Transnational, National, and Personal Voices: New Perspectives on Asian American and Asian Diasporic Women Writers
"The growing heterogeneity of Asian American and Asian diasporic voices has also given rise to variegated theoretical approaches to these literatures. This book attempts to encompass both the increasing awareness of diasporic and transnational issues, and more ""traditional"" analyses of Asian American culture and literature. Thus, the articles in this collection range from investigations into the politics of literary and cinematic representation, to ""digging"" into the past through ""literary archeology"", or analyzing how ""consequential"" bodies can be in recent literature by Asian American and Asian diasporic women writers. The book closes with an interview with critic and writer Shirley Lim, where she insightfully deals with these ""transnational, national, and personal"" issues. Elisabetta Marino is Assistant Professor of English literature at the University of Rome ""Tor Vergata"". Her main fields of interest are Asian American and Asian British literature, children's literature, Italian American literature. BegoÃ±a Simal is Assistant Professor of English literature at the Universidade da CoruÃ±a, Spain. She has published critical work on both Asian American literature and comparative ""cross-ethnic"" studies. "
Opinião das pessoas - Escrever uma crítica
Não foram encontradas quaisquer críticas nos locais habituais.
Outras edições - Ver tudo
appear argues Asian American Asian American Literature attempt autobiography become beginning body Canadian Chang characters China Chinese Chinese American claim close collection concept considered construction context continually create critical cultural daughter Days defined desire diaspora Dictée discourse dreams eating English essay established ethnic exile experience fact fantasy father female feminist fiction figure Filipino gender global Hong hunger identity imagination immigrant individual Kingston language literary lives look meaning memories mother move narrative narrator nature notes novel offers Orientalism particular past perspective Philippines political position possible practices present question racial readers relation relationship representation represented resistance says seems sense social speak specific story structure Studies tell theory tradition transnational understanding United University voice Western Woman Warrior women Wong writing York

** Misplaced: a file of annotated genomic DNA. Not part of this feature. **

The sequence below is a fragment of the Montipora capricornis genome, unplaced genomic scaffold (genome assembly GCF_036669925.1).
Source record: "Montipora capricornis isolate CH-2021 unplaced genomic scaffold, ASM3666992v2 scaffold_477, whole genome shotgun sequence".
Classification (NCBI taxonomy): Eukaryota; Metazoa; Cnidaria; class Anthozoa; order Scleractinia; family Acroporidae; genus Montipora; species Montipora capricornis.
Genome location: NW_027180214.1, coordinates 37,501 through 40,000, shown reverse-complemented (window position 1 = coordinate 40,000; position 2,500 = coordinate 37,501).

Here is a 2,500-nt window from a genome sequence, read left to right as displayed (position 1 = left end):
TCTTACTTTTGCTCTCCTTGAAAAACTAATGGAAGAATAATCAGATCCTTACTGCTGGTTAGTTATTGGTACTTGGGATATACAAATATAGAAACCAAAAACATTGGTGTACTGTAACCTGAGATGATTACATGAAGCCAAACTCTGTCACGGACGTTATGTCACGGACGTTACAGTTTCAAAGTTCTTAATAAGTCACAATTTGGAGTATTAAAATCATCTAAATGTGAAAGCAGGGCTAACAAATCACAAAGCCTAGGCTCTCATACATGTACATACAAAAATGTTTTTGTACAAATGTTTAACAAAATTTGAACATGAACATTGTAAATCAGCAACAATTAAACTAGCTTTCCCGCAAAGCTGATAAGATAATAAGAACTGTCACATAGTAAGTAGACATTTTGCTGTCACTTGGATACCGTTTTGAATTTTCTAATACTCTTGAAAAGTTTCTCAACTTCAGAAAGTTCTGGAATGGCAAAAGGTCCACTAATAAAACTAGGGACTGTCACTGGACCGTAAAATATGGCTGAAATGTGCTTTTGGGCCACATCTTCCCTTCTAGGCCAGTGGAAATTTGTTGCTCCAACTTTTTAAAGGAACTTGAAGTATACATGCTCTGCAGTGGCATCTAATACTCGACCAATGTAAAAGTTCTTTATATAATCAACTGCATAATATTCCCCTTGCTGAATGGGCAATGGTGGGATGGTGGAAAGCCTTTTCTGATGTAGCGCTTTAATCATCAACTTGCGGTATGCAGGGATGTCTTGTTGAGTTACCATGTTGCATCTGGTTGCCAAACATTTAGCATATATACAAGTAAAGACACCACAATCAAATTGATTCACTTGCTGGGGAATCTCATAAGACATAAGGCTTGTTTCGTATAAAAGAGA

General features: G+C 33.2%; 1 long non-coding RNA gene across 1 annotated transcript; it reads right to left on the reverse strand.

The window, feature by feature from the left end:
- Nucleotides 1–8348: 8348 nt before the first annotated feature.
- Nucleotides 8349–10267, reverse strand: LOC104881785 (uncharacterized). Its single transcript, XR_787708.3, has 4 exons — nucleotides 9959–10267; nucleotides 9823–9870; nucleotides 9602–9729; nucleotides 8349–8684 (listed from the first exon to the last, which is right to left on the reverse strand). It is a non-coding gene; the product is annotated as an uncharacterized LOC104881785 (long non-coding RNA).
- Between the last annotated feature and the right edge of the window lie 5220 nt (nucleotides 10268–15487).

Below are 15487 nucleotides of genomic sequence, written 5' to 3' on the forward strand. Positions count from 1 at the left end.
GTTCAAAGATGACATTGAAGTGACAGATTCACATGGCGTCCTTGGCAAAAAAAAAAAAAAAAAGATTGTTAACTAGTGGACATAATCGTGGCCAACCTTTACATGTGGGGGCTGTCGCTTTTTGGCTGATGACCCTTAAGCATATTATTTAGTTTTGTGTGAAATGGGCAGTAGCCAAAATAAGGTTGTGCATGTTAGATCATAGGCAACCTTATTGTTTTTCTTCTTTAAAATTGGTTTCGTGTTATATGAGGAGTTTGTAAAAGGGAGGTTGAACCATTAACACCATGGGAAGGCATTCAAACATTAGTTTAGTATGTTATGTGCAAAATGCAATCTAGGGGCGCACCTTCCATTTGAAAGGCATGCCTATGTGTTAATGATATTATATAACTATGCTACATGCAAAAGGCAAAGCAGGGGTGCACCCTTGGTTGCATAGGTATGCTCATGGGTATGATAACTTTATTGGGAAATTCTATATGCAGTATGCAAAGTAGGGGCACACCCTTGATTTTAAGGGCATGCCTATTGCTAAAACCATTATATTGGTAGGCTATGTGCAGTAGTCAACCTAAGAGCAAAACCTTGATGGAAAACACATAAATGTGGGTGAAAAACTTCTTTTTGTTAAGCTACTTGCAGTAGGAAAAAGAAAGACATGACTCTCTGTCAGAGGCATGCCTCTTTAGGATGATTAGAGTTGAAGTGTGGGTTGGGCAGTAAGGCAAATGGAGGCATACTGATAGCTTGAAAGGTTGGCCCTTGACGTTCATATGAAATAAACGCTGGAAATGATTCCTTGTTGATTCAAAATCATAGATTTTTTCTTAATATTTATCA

Página 119 - The tradition of the oppressed teaches us that the "state of emergency" in which we live is not the exception but the rule.
Página 83 - Chinese-Americans, when you try to understand what things in you are Chinese, how do you separate what is peculiar to childhood, to poverty, insanities, one family, your mother who marked your growing with stories, from what is Chinese? What is Chinese tradition and what is the movies?
Página 35 - A borderland is a vague and undetermined place created by the emotional residue of an unnatural boundary. It is in a constant state of transition. The prohibited and forbidden are its inhabitants. Los...
Página 32 - ... three strokes, the middle so straight? Was it out of politeness that this writer left off strokes the way a Chinese has to write her own name small and crooked? No, it was not politeness; "I" is a capital and "you
Página 71 - Don't let your father know that I told you. He denies her. Now that you have started to menstruate, what happened to her could happen to you. Don't humiliate us. You wouldn't like to be forgotten as if you had never been born. The villagers are watchful.
Página 32 - I." The Chinese "I" has seven strokes, intricacies. How could the American "I," assuredly wearing a hat like the Chinese, have only three strokes, the middle so straight?
Página 39 - In fact, it wasn't me my brother told about going to Los Angeles; one of my sisters told me what he'd told her. His version of the story may be better than mine because of its bareness, not twisted into designs.
Página 36 - When my second grade class did a play, the whole class went to the auditorium except the Chinese girls. The teacher, lovely and Hawaiian, should have understood about us, but instead left us behind in the classroom. Our voices were too soft or nonexistent, and our parents never signed the permission slips anyway. They never signed anything unnecessary. We opened the door a crack and peeked out, but closed it again quickly.
Página 67 - Orientalism is the discipline by which the Orient was (and is) approached systematically, as a topic of learning, discovery, and practice. But in addition I have been using the word to designate that collection of dreams, images, and vocabularies available to anyone who has tried to talk about what lies east of the dividing line.